Board of Airline Representatives of SA warns that more international flights could be cancelled due to airline crew red tape
THERE is a concern that red tape and confusion could stymie the tourism industry’s hope of recovery from the hard lockdown.
Emirates Airlines has cancelled the first international flight, which was scheduled to land at King Shaka International Airport in Durban on Sunday, over the government’s expectation of negative polymerase chain reaction tests from airline crew members.
Flights from Emirates Airlines and Qatar Airways were scheduled to touch down mid-morning and late afternoon respectively, however, only the Qatar flight will be flying in as scheduled.
Government officials announced this week that travellers from Africa and all countries deemed medium to low risk would be allowed into the country for both business and leisure, as of October 1. However, leisure travel from countries with high rates of Covid-19 infections remains prohibited. A list of countries that South Africans can travel to has yet to be compiled by the government as verification of where business and leisure travellers are welcome is still under way.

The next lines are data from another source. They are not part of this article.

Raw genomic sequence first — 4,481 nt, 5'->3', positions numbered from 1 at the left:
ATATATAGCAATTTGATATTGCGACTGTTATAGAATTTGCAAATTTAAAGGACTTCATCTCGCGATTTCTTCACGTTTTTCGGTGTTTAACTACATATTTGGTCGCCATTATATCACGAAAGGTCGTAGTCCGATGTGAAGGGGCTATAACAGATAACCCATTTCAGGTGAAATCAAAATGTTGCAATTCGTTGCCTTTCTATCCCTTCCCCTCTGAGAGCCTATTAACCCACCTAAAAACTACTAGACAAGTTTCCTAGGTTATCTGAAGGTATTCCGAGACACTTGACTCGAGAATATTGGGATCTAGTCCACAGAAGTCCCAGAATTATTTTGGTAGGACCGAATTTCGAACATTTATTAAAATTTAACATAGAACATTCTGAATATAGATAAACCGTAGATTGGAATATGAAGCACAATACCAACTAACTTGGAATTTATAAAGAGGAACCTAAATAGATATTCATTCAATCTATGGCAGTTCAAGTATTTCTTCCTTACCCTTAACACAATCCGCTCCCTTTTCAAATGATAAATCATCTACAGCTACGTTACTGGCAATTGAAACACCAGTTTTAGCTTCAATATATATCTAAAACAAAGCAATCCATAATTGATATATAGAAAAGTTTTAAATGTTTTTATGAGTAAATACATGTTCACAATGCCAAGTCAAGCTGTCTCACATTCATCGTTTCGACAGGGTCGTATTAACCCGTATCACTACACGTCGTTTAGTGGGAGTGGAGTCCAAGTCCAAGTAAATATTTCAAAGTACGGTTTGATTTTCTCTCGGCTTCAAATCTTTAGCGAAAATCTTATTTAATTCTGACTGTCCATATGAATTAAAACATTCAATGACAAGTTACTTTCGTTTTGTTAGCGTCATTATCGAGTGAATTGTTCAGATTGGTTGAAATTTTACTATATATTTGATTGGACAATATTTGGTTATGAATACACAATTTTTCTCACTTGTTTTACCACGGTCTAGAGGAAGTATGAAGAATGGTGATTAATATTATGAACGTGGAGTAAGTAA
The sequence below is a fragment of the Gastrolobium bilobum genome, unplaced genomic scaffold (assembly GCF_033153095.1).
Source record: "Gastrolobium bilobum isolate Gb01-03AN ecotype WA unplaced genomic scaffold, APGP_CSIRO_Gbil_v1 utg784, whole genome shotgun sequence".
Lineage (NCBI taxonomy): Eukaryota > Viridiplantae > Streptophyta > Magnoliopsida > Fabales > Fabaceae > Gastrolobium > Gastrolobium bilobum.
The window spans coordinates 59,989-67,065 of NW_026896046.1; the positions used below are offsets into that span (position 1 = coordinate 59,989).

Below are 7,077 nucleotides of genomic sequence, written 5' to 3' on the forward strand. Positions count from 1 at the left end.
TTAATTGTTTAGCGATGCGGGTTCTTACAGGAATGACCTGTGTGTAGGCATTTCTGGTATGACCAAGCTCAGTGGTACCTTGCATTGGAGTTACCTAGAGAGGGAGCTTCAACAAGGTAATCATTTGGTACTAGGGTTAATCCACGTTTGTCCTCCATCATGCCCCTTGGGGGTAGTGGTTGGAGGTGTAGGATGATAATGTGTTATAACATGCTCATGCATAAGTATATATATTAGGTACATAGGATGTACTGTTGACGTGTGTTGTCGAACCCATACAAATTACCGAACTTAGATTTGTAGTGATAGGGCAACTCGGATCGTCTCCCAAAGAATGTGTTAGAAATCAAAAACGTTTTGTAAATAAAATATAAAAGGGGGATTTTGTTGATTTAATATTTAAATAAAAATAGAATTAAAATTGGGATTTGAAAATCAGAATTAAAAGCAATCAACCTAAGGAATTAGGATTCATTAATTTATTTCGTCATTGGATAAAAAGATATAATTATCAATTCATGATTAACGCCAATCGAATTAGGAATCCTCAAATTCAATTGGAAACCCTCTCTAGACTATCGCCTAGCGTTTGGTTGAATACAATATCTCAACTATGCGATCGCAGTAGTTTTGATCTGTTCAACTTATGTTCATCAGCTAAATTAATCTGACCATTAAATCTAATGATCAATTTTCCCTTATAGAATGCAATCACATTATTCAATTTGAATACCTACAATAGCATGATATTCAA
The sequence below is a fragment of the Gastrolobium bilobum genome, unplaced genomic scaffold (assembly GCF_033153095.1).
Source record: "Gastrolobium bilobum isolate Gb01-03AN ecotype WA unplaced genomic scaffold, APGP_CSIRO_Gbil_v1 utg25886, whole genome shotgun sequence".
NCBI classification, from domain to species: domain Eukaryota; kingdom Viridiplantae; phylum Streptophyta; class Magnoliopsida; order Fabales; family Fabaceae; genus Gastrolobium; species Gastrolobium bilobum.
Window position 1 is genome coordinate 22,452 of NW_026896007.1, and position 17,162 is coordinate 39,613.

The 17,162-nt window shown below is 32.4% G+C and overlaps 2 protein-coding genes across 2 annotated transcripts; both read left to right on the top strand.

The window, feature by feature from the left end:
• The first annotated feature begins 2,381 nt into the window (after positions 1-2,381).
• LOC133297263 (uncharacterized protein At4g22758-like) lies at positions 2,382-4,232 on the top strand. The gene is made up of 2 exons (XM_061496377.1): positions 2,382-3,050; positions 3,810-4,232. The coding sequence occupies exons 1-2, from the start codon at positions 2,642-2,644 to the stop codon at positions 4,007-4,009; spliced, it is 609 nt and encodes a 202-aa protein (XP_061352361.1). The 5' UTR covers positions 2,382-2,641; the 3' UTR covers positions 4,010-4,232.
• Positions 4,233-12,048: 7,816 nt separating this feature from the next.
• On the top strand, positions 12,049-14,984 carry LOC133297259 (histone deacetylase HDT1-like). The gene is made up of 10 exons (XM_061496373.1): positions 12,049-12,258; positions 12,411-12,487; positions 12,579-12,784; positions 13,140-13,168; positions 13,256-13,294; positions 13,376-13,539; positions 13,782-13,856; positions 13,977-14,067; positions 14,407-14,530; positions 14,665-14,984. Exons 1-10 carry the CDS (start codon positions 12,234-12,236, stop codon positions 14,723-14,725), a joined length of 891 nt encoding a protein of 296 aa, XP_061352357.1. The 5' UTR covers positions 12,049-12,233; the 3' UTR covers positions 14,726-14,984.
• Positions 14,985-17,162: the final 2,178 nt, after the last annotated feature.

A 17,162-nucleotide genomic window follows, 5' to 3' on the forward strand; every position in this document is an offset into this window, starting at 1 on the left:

On arrival, all international travellers and crew members are to produce a negative polymerase chain reaction test, conducted and signed by a certified medical practitioner that is not older than 72 hours from the time of departure from their country of origin.
Carla da Silva, chairperson at the Board of Airline Representatives of South Africa, said airline crew members should not be subjected to the same protocols and regulations as their passengers. She said that if the issue was not resolved, more flights could be cancelled.
“It is not practical because the crew is already subjected to seven to 14-day peak cycles under the respective civil aviation regulations in their countries. The crew is already subjected to testing, they go into hotels to quarantine so they are already in a safe bubble environment.”
Da Silva said that the matter had been escalated to the Department of Transport and necessary stakeholders for urgent review.
Nomusa Dube-Ncube, KZN MEC for Economic Development, Tourism and Environmental Affairs, said she was working with the national government on the issue and was confident that it would be resolved.
Naledi Pandor, Minister of International Relations and Cooperation, said all travellers would be screened for Covid-19 symptoms and that they would need to provide proof of accommodation should they need to self-quarantine, which would be at their own cost. Countries flagged as high risk would be reviewed fortnightly to assess recoveries and improvements.
Fouad Caunhye, the Emirates Airlines regional manager, was unreachable at the time of going to publication.